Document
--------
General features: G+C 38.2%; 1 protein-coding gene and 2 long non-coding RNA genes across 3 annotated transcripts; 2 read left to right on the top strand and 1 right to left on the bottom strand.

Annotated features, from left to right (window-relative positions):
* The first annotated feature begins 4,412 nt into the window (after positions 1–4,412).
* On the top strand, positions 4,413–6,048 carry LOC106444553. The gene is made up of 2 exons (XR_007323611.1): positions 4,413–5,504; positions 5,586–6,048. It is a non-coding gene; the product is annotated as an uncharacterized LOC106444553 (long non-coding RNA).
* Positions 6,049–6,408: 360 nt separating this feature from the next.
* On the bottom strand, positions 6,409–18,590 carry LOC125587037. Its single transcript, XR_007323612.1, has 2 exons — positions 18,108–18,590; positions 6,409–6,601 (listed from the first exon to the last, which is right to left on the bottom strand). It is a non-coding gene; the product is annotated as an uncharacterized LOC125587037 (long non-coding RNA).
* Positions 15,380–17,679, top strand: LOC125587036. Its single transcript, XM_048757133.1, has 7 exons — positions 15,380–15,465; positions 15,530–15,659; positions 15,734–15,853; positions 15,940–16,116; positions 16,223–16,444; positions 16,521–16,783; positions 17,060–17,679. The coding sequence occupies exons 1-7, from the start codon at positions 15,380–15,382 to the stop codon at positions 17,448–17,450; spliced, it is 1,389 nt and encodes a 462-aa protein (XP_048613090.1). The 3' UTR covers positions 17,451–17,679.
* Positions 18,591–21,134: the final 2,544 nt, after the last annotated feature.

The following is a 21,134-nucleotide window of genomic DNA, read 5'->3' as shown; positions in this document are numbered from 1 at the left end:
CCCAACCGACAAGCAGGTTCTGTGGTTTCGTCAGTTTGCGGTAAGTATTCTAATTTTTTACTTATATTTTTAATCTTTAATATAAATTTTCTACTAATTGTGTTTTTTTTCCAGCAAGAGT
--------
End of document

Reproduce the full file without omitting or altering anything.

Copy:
General features: G+C 38.2%; 1 protein-coding gene and 2 long non-coding RNA genes across 3 annotated transcripts; 2 read left to right on the top strand and 1 right to left on the bottom strand.

Annotated features, from left to right (window-relative positions):
* The first annotated feature begins 4,412 nt into the window (after positions 1–4,412).
* On the top strand, positions 4,413–6,048 carry LOC106444553. The gene is made up of 2 exons (XR_007323611.1): positions 4,413–5,504; positions 5,586–6,048. It is a non-coding gene; the product is annotated as an uncharacterized LOC106444553 (long non-coding RNA).
* Positions 6,049–6,408: 360 nt separating this feature from the next.
* On the bottom strand, positions 6,409–18,590 carry LOC125587037. Its single transcript, XR_007323612.1, has 2 exons — positions 18,108–18,590; positions 6,409–6,601 (listed from the first exon to the last, which is right to left on the bottom strand). It is a non-coding gene; the product is annotated as an uncharacterized LOC125587037 (long non-coding RNA).
* Positions 15,380–17,679, top strand: LOC125587036. Its single transcript, XM_048757133.1, has 7 exons — positions 15,380–15,465; positions 15,530–15,659; positions 15,734–15,853; positions 15,940–16,116; positions 16,223–16,444; positions 16,521–16,783; positions 17,060–17,679. The coding sequence occupies exons 1-7, from the start codon at positions 15,380–15,382 to the stop codon at positions 17,448–17,450; spliced, it is 1,389 nt and encodes a 462-aa protein (XP_048613090.1). The 3' UTR covers positions 17,451–17,679.
* Positions 18,591–21,134: the final 2,544 nt, after the last annotated feature.

The following is a 21,134-nucleotide window of genomic DNA, read 5'->3' as shown; positions in this document are numbered from 1 at the left end:
CCCAACCGACAAGCAGGTTCTGTGGTTTCGTCAGTTTGCGGTAAGTATTCTAATTTTTTACTTATATTTTTAATCTTTAATATAAATTTTCTACTAATTGTGTTTTTTTTCCAGCAAGAGT